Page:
21 February 2017, by Franziska Neigenfind
Photo: UHH/CEN/S. Lindhorst
Collecting for the lab: The researchers gathered samples at 5-centimeter intervals.
They were shaped by the whims of nature: the municipality of List on the North Sea island Sylt is home to 30-meter-tall wandering dunes. Exploring the dunes can not only
They were shaped by the whims of nature: the municipality of List on the North Sea island Sylt is home to 30-meter-tall wandering dunes. Exploring the dunes can not only allow them to tell us the story of their formation, but also how strong the winds that formed them were in the past. Similar to tree rings, the internal layers of dunes provide a record of the past. To decipher this valuable climate archive, my team I investigated the makeup of a wandering dune on the island’s northern shore.
Aerial photographs from 1936 to 2009 reveal how the winds shifted the dunes farther east, year after year. Depending on their intensity, they moved the dunes only three meters in one year, but as much as seven meters in another. But how do dunes store the information on how strong or weak the winds were?
The measurements we take with ground-penetrating radar offer valuable data, and a cross-section of the dune – which allows us to see how the wind pushed on the grains of sand, forcing them to accumulate layer by layer. The architecture of dunes is highly complex and includes many irregularities. Nevertheless the data shows us that weaker winds only transport the finer grains of sand, whereas stronger winds spark a cascade effect, setting grains of all size in motion. As such, deposits that primarily consist of smaller grains indicate weaker winds, and those with a broad range of grain sizes were deposited under stormy conditions. Once a dune’s crest reaches a critical angle, the sand on the leeward side tumbles down in a landslide. This layer always falls to the east – due to the prevailing westerly winds on our North Sea coast.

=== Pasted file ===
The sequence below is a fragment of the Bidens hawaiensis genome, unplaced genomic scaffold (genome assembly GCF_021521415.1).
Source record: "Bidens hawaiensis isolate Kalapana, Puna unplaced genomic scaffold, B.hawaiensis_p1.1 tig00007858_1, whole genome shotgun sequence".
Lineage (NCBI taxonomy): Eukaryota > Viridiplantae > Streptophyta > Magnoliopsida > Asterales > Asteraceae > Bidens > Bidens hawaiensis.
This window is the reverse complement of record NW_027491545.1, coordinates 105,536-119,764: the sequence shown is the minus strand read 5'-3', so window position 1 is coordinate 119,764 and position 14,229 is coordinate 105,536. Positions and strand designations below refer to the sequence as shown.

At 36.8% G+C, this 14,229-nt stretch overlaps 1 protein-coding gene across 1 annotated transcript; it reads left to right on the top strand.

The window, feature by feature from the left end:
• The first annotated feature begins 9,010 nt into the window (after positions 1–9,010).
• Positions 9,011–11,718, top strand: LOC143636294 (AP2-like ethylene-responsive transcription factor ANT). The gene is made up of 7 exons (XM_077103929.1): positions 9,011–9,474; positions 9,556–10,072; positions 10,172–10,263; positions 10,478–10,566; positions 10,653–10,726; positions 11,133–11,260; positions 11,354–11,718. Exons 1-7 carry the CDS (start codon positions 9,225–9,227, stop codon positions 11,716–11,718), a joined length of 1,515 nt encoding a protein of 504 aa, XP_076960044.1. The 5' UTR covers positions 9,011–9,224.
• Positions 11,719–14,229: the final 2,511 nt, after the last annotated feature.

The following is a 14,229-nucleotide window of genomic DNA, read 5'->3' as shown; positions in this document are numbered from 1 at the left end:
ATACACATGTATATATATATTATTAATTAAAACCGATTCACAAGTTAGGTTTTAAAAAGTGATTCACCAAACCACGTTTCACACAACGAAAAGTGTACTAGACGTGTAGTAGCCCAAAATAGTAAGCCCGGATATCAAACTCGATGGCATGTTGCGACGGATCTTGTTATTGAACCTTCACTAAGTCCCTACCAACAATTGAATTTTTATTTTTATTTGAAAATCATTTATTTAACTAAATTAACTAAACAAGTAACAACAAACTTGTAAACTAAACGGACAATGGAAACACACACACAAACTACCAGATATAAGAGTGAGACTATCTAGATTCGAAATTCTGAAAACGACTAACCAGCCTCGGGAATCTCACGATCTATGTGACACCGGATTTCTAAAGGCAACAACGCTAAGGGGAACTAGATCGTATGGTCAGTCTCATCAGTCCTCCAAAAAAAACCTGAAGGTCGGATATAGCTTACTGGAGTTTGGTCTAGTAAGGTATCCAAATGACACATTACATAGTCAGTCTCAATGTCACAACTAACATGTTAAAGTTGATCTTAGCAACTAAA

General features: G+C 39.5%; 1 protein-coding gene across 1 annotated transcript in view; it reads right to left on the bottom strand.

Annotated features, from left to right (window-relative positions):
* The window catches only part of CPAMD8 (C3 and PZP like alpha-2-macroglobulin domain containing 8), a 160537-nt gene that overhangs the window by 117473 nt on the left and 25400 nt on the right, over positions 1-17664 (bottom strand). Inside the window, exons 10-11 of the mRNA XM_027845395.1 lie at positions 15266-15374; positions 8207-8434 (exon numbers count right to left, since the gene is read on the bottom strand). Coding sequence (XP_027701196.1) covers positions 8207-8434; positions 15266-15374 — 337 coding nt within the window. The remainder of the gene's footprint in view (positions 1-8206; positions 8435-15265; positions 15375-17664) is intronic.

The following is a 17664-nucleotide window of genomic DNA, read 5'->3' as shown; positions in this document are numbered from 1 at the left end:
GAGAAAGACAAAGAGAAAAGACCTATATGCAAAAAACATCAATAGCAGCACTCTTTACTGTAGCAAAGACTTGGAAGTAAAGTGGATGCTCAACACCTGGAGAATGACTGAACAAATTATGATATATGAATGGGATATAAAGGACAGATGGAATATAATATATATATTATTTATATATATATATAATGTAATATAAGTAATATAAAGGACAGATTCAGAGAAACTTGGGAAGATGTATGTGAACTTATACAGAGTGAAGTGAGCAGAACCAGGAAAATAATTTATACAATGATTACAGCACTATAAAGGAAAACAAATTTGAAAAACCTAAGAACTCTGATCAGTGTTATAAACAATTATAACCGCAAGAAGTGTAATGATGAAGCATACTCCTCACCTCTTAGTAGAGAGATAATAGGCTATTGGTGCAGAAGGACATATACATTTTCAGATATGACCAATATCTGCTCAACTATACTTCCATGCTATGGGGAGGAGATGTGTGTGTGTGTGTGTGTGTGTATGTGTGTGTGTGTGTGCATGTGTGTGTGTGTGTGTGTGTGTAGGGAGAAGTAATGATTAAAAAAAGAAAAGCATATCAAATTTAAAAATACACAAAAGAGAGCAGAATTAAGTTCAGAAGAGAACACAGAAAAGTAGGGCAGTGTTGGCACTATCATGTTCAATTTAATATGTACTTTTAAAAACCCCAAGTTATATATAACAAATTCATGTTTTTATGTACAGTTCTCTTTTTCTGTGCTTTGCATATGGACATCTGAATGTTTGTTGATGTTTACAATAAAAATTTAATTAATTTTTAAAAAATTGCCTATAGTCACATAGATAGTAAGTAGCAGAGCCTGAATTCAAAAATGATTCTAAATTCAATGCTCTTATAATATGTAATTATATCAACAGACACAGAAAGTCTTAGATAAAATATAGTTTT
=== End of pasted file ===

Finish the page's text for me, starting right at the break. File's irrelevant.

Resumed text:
To determine how the different sizes of sand particles are distributed in the dune, we took nearly 5,000 samples. This was only possible in the winter; since the sand was frozen and the layers were temporarily preserved, there was no danger of the wind ruining our samples. Using picks and shovels, we dug a 245-meter-long trench in the direction of the dune’s “wandering” and gathered thimblefuls of sand from the trench bottom – one every five centimeters.
We then brought the samples back to the lab, where we used a specially designed laser measuring device to gauge the spectrum of different grain sizes. Particles with different sizes refract the laser beam to different extents. The resulting pattern offers insights into the grain-size distribution in the respective sample, and the mean value of the size distribution ultimately provides us with an image of the wind intensity at the time when the sand grains from the sample were deposited.
But how representative are the results? To find out, we compared them with the recordings taken by a nearby weather station that has recorded wind data since 1950. And voila: the annual wind intensities from the two datasets match. For example, both show a marked increase in wind speed during the 1960s. Further, our reconstruction indicated that the early 20th century must have been very stormy – just as the recordings taken at the time confirm.
That shows us our method works quite well – which means, in cases where no recordings are available, our “dune archive” can provide reliable information on past wind intensities. In turn, that information can be used to verify the accuracy of climate simulations and help improve prognoses of future developments in wind and storm activity.
This content was first published as a guest article in the newspaper Hamburger Abendblatt on February 13, 2017.
Contact Dr. Sebastian Lindhorst
The whole Abendblatt-series